By Abner Galino
HUMAN rights advocates and other Filipino American cause-oriented groups in Los Angeles have denounced the alleged political harassment of Philippine Senator Antonio Trillanes IV for being a staunch critic of President Rodrigo Duterte.
Arturo Garcia of the Filipino American Human Rights Alliance (FAHRA) in Los Angeles said their group is standing by with the members of Tindig Pilipinas and the Samahang Magdalo in protesting the alleged unlawful actions of the Philippine government against Trillanes.
“It is obvious, he (Trillanes) is the most active resistance leader against the de facto martial law of President Duterte,” Garcia said.
“He supported the filing of complaint against Duterte in the International Criminal Court (in The Hague in the Netherlands). He exposed the irregular government contracts cornered by Calida (Philippine Solicitor General Jose Calida). He has been speaking against extra-judicial killings in the Philippines. He is an outspoken critic of the Duterte administration and they are out to silence him.”
Remedy Medina, a leader of the Samahang Magdalo in Los Angeles, posted an online video wherein he called the alleged political persecution against Senator Trillanes as a mere “diversionary tactic” of the Duterte administration.
“Eto ‘yung diversionary tactic na ginagawa ni Duterte ngayon. ‘Yung high inflation rate na abot na sa 6 percent, ‘yung economy, ‘yung mga bukbok (rotten rice), ‘yung galunggong, his ratings is probably been down in the gutter and they know that. And this is one of the measures that they are going to do, para mailihis ‘yung atensiyon ng mga tao sa tunay na kalagayan nila,” Medina said.
Donny Deleon, a US veteran and also a member of FAHRA based in San Francisco, called the Philippine government’s action against Trillanes as an alleged political vendetta.
“Hindi po tama iyan, political vendetta po iyan. Wala pong legal basis iyan. Katulad po ng ginawa nila kay Senador de Lima,” Deleon argued.
Deleon said that if the Filipino people would remain silent on the face of alleged harassment done to opposition leaders, it wouldn’t be far fetched that the same fate could befall Vice President Leni Robredo.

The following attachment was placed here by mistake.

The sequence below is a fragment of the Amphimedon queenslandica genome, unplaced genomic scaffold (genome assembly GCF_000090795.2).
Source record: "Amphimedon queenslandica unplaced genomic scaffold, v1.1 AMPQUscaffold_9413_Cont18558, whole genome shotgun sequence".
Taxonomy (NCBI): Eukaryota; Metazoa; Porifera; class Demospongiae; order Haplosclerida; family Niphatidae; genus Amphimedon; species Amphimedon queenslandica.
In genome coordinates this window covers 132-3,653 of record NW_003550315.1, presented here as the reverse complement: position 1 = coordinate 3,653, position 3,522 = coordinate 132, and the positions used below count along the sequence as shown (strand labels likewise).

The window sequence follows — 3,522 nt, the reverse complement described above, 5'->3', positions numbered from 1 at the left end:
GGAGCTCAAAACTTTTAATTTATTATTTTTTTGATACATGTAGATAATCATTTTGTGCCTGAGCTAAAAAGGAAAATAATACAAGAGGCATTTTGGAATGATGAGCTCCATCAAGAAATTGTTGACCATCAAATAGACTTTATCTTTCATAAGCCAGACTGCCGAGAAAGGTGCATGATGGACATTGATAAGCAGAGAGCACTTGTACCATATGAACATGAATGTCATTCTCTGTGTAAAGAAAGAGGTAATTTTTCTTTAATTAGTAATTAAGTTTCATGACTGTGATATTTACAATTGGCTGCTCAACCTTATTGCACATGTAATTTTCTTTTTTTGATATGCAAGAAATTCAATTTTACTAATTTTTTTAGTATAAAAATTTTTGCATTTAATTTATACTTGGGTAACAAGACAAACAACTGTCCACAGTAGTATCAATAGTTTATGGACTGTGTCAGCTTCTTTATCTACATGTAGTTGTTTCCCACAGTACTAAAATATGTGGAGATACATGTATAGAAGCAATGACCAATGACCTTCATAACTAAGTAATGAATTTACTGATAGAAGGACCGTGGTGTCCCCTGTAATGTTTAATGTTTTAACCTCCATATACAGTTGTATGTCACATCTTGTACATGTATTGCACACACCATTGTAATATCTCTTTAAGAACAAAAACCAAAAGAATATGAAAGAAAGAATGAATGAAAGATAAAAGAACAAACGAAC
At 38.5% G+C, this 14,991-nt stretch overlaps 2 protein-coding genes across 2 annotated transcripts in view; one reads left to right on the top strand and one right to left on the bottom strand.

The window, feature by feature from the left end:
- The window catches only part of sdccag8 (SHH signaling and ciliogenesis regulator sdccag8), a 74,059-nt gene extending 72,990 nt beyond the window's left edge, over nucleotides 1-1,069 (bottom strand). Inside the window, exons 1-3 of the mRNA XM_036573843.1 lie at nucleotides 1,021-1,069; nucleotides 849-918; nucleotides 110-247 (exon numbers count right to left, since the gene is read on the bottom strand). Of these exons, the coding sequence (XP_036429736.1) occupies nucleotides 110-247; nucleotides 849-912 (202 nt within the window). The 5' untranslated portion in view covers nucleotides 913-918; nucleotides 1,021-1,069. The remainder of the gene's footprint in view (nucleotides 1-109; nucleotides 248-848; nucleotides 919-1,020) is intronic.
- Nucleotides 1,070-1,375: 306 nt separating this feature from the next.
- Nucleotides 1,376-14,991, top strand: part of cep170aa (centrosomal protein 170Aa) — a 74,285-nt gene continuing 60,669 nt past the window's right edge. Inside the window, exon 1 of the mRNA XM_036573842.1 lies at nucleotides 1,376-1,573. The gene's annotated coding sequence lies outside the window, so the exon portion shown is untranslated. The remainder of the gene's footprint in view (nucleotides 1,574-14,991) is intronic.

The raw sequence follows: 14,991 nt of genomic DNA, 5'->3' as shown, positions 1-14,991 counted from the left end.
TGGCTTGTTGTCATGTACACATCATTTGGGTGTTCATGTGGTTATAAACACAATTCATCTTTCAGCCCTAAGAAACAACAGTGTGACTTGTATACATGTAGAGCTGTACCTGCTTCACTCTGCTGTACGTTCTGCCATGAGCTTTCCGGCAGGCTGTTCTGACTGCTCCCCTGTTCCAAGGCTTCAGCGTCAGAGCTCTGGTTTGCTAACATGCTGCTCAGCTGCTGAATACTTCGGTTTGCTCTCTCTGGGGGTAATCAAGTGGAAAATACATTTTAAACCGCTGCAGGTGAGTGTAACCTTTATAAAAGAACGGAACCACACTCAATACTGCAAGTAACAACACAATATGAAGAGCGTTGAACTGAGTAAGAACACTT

Fe Koons, a Los Angeles based writer and activist, called the Philippine government’s action against Senator Trillanes a “violation of human rights.”
“The prices of basic goods continue to rise. Duterte should alleviate the socioeconomic conditions of poor Filipinos instead of going after Trillanes,” Koons said.
Meanwhile, a mass action by Filipino Americans was held last Friday in front of the building that houses the Philippine Consulate General in Los Angeles to show support to the embattled Philippine senator.
Duterte has voided the amnesty given to Senator Trillanes when he was jailed while still a junior officer in the Philippine Navy.
Trillanes was detained for years before his election to the Philippine Senate because of his involvement in three military mutinies between the years 2003 and 2007. The renegade soldiers broke ranks to protest corruption in the military and the government.
The Duterte government has cited technicalities in revoking the amnesty given to Trillanes.
Armed Forces of the Philippines (AFP) spokesman Col. Edgard Arevalo told the media that Senator Trillanes “will be reverted to his status as active military personnel subject to military law and military discipline.” He added that Senator Trillanes could also be tried in a military court.
Several military officers who also received amnesties for taking part in the failed coup are employed in the Duterte administration, but so far, only Senator Trillanes has been subjected to the revocation of pardon.
Opposition leader, Senator Franklin Drilon, said attempting to resurrect rebellion cases against Senator Trillanes would amount to “double jeopardy.”
Trillanes, for his part, said his lawyers will petition the Supreme Court to declare the government actions against him as illegal.